Encouraging School Readiness Skills in Young Children

 In Child care, Early Learning, School Readiness, Three plus Programme
Home » Encouraging School Readiness Skills in Young Children
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Our Three plus Program is a holistic process that takes place over a period of time. While it is natural for both children and parents to feel anxious, this transition is best approached with an open mind, patience and good humour.  By the time your child is of school age, they will already have a wide range of skills. But while literacy and numeracy skills are important, there are certain life skills that will help your child adapt and thrive in their early school years. So how do you know if your child is ready for school?

Language Development

Identify your child’s understanding of language by observing the way they use it. If they make simple mistakes with pronunciation but understand the basic concepts, the other will come in time. If they are having trouble communicating, spend some time finding out why. Rather than reaching for the flash cards, enjoy conversations with your child that explore the challenges and wonders of language. Explore a range of literary sources such as silly poems, popular songs, street signs and cereal packets. Encourage children to tell their own stories and model storytelling by sharing personal childhood stories.

Self-Control

Nurturing self-control in children is not about controlling them but allowing them to gain control over their own feelings and actions. This takes time and patience. Allowing your child to experience a lack of self-control and then letting them experience the benefits of greater self-control will help them to understand the difference.

Self-Regulation

Encourage your child to observe their daily needs in preparation for school. Are they hungry, thirsty, tired or needing the toilet? Support them to recognise these needs in the home environment and teach them to ask for help when needed.

Self-Confidence

Little roles of responsibility are great for building self-confidence. Let kids pick out apples to go in the shopping trolley, carry in the washing, or set the table. Offer praise for jobs well done.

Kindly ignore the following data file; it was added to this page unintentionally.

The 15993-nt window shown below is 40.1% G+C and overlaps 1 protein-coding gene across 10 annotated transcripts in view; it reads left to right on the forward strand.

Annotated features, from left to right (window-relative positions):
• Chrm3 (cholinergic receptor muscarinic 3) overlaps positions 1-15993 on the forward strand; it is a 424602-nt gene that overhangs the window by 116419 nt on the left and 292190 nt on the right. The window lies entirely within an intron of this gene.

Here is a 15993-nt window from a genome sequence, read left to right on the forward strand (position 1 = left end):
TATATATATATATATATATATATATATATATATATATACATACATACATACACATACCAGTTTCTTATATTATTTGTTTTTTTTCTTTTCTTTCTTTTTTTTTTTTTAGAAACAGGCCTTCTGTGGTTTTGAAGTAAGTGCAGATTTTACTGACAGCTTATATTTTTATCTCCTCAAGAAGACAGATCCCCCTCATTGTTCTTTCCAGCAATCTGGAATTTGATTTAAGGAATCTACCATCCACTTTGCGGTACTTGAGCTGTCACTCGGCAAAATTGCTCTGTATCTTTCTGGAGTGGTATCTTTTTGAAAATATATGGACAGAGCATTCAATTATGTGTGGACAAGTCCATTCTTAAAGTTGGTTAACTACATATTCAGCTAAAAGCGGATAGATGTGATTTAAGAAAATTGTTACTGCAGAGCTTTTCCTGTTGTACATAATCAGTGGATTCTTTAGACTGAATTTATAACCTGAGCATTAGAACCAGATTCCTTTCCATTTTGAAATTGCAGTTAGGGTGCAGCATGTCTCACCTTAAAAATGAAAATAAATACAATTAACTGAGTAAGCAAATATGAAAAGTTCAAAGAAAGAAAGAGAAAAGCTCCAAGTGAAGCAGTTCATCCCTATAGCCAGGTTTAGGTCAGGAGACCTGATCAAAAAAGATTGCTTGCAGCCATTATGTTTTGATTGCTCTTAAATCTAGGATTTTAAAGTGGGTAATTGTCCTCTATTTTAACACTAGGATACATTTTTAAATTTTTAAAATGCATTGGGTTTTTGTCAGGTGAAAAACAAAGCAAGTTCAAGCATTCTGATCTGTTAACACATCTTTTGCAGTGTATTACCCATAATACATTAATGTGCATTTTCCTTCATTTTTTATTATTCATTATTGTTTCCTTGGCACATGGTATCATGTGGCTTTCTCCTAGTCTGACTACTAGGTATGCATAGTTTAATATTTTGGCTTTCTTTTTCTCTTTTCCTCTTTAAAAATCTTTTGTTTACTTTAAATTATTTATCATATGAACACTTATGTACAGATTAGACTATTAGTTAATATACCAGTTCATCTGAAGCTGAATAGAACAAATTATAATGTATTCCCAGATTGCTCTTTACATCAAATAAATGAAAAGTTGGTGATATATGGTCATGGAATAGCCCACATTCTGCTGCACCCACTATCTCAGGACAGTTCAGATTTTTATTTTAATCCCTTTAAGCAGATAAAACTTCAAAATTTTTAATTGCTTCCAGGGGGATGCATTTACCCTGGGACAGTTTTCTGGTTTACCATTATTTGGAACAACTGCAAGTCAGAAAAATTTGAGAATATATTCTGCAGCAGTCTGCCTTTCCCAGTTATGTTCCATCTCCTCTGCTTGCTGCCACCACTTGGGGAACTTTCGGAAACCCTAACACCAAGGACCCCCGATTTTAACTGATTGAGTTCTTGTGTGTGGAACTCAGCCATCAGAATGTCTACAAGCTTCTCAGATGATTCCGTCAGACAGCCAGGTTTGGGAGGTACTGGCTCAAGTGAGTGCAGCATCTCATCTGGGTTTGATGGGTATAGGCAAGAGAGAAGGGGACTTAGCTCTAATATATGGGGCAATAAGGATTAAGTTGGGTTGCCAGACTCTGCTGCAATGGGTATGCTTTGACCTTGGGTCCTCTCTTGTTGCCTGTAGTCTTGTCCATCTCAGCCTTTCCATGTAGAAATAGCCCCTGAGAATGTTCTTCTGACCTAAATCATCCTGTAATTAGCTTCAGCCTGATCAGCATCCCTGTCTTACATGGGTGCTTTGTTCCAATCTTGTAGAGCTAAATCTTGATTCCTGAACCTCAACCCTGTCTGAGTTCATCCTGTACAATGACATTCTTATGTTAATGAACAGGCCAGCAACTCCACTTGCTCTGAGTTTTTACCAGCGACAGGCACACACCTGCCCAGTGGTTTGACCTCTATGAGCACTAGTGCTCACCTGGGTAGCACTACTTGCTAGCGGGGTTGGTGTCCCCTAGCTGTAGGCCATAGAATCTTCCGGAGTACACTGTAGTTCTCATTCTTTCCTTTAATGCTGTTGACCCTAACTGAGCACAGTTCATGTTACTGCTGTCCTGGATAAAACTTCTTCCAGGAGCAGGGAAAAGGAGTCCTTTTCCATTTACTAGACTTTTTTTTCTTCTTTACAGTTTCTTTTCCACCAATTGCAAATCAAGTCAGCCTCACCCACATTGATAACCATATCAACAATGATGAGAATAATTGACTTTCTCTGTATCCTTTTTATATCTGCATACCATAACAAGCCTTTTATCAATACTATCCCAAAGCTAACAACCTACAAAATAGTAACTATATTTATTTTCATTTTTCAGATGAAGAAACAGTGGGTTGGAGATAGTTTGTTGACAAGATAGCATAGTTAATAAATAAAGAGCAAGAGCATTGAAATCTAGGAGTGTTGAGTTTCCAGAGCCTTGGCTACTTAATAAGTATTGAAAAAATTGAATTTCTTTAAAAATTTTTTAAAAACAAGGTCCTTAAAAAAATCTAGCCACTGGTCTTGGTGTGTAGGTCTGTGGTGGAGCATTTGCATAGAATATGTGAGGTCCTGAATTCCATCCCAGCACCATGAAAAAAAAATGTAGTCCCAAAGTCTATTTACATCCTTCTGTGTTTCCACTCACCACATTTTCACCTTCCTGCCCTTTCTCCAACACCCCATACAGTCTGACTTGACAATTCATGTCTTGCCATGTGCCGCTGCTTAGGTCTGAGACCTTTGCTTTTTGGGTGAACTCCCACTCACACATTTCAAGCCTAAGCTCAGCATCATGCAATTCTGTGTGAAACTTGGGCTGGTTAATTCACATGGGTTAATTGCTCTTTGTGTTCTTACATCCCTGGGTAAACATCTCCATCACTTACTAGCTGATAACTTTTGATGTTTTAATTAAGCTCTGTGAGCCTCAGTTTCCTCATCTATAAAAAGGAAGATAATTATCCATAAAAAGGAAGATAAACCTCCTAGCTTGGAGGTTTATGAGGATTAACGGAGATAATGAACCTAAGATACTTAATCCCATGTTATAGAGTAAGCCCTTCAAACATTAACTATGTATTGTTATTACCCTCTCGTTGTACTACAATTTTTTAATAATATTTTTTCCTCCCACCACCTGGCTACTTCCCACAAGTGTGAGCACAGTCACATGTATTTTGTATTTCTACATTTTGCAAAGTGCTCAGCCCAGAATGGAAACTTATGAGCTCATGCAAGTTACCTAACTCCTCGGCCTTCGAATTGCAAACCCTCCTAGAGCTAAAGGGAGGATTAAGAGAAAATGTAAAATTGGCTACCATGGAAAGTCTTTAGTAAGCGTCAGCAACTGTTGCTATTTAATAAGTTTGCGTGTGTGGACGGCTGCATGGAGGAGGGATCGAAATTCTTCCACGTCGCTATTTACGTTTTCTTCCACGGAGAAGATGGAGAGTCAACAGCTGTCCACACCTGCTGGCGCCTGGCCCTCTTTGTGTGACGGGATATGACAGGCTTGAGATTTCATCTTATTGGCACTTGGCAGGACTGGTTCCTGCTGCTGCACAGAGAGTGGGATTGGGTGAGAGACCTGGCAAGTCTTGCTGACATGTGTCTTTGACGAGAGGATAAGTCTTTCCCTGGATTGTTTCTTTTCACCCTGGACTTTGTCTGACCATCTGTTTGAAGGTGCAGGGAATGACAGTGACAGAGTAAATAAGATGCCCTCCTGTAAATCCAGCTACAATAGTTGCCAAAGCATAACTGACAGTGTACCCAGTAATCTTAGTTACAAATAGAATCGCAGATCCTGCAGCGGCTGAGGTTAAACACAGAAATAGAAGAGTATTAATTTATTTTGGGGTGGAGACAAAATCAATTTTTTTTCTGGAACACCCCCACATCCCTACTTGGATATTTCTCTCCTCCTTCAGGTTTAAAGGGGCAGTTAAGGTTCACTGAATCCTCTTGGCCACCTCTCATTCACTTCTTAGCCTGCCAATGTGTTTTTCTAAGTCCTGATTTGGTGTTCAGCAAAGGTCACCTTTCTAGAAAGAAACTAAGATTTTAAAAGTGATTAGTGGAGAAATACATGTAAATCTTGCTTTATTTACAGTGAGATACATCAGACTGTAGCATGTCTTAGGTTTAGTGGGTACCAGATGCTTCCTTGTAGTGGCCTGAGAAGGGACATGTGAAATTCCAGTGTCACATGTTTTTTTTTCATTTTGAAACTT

Fine Motor Skills

Using child-safe scissors, learning to hold a pencil, setting the table, and getting dressed all exercise fine motor skills.

Social Skills

Interactions with other children and adults are easier for some children than others. All children develop at different stages and some are more socially confident than others. Given the support to be themselves and the opportunity to socialise with others, children will naturally come out of their shell when they are ready.

Thinking Skills

Giving your child little problems to solve is great for their cognitive skills. Everyday problems from what to do with muddy shoes to how to construct a doll house will give your child the opportunity to use thinking skills.

Pre-Writing Skills

You can begin to introduce your child to the shape and sound of letters using all kinds of thing, including dry pasta, play dough, and shaving cream. Bringing attention to the letters around us and the concept of sounds are great pre-writing activities. Try not to become anxious about your child’s ability to read words or even letters at this early stage. It is much more important that they develop a love of learning and enjoy using language. The reading will come.

Setting Boundaries

Adopting strategies for conflict resolution with our children allows them to voice their needs and helps them feel safe to ask for help in the outside world. Coercive, hostile or punitive interactions with children have been shown to impact negatively on their school readiness and relationships with others. When providing boundaries and guidance on unhealthy behaviours, remain positive, patient and inclusive, and allow your child to feel heard.

The Wider Community

Get to know your local school and meet the teachers. Seeing a parent engaged in relaxed conversation with teachers and other parents allows children to feel at ease with the transition and encourages continuity between school and home life.

A combination of thoughtful parenting and early childhood education will prepare young children for kindergarten, school and the world beyond. It will aid them in developing important social, emotional and learning skills. For more information on school readiness and how we can help you prepare, contact Hamersley Early Learning School today.

 

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Child holding a teddy bear, surrounded by learning iconsPlaying with play dough is much more than it seems